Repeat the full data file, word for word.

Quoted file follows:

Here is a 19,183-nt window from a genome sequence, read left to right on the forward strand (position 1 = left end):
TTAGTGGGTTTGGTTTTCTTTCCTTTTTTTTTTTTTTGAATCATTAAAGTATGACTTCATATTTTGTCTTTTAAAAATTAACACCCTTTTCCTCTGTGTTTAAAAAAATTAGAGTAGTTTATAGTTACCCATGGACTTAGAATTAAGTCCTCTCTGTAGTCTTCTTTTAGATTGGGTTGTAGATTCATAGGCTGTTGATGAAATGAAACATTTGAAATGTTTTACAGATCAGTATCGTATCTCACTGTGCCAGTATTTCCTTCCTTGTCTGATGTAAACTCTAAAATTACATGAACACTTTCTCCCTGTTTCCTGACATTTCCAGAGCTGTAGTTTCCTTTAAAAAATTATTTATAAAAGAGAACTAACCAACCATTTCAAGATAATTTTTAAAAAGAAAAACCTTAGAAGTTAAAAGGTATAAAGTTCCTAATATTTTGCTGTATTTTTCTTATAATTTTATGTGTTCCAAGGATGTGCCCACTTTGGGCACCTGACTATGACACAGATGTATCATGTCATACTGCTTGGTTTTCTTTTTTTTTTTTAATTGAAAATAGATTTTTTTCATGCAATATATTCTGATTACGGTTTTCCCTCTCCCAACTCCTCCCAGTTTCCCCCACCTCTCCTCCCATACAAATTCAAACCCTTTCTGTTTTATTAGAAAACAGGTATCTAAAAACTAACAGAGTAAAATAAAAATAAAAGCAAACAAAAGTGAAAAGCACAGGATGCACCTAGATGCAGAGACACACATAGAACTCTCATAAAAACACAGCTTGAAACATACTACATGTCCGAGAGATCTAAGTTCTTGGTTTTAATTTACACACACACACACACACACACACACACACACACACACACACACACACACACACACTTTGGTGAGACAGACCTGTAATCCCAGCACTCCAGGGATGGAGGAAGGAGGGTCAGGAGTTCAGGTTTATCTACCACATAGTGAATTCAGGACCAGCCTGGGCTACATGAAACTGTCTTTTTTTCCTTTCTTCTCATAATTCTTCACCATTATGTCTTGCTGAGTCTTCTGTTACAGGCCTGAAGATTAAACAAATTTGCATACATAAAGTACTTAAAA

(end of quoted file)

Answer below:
Here is a 19,183-nt window from a genome sequence, read left to right on the forward strand (position 1 = left end):
TTAGTGGGTTTGGTTTTCTTTCCTTTTTTTTTTTTTTGAATCATTAAAGTATGACTTCATATTTTGTCTTTTAAAAATTAACACCCTTTTCCTCTGTGTTTAAAAAAATTAGAGTAGTTTATAGTTACCCATGGACTTAGAATTAAGTCCTCTCTGTAGTCTTCTTTTAGATTGGGTTGTAGATTCATAGGCTGTTGATGAAATGAAACATTTGAAATGTTTTACAGATCAGTATCGTATCTCACTGTGCCAGTATTTCCTTCCTTGTCTGATGTAAACTCTAAAATTACATGAACACTTTCTCCCTGTTTCCTGACATTTCCAGAGCTGTAGTTTCCTTTAAAAAATTATTTATAAAAGAGAACTAACCAACCATTTCAAGATAATTTTTAAAAAGAAAAACCTTAGAAGTTAAAAGGTATAAAGTTCCTAATATTTTGCTGTATTTTTCTTATAATTTTATGTGTTCCAAGGATGTGCCCACTTTGGGCACCTGACTATGACACAGATGTATCATGTCATACTGCTTGGTTTTCTTTTTTTTTTTTAATTGAAAATAGATTTTTTTCATGCAATATATTCTGATTACGGTTTTCCCTCTCCCAACTCCTCCCAGTTTCCCCCACCTCTCCTCCCATACAAATTCAAACCCTTTCTGTTTTATTAGAAAACAGGTATCTAAAAACTAACAGAGTAAAATAAAAATAAAAGCAAACAAAAGTGAAAAGCACAGGATGCACCTAGATGCAGAGACACACATAGAACTCTCATAAAAACACAGCTTGAAACATACTACATGTCCGAGAGATCTAAGTTCTTGGTTTTAATTTACACACACACACACACACACACACACACACACACACACACACACACACACACACACTTTGGTGAGACAGACCTGTAATCCCAGCACTCCAGGGATGGAGGAAGGAGGGTCAGGAGTTCAGGTTTATCTACCACATAGTGAATTCAGGACCAGCCTGGGCTACATGAAACTGTCTTTTTTTCCTTTCTTCTCATAATTCTTCACCATTATGTCTTGCTGAGTCTTCTGTTACAGGCCTGAAGATTAAACAAATTTGCATACATAAAGTACTTAAAA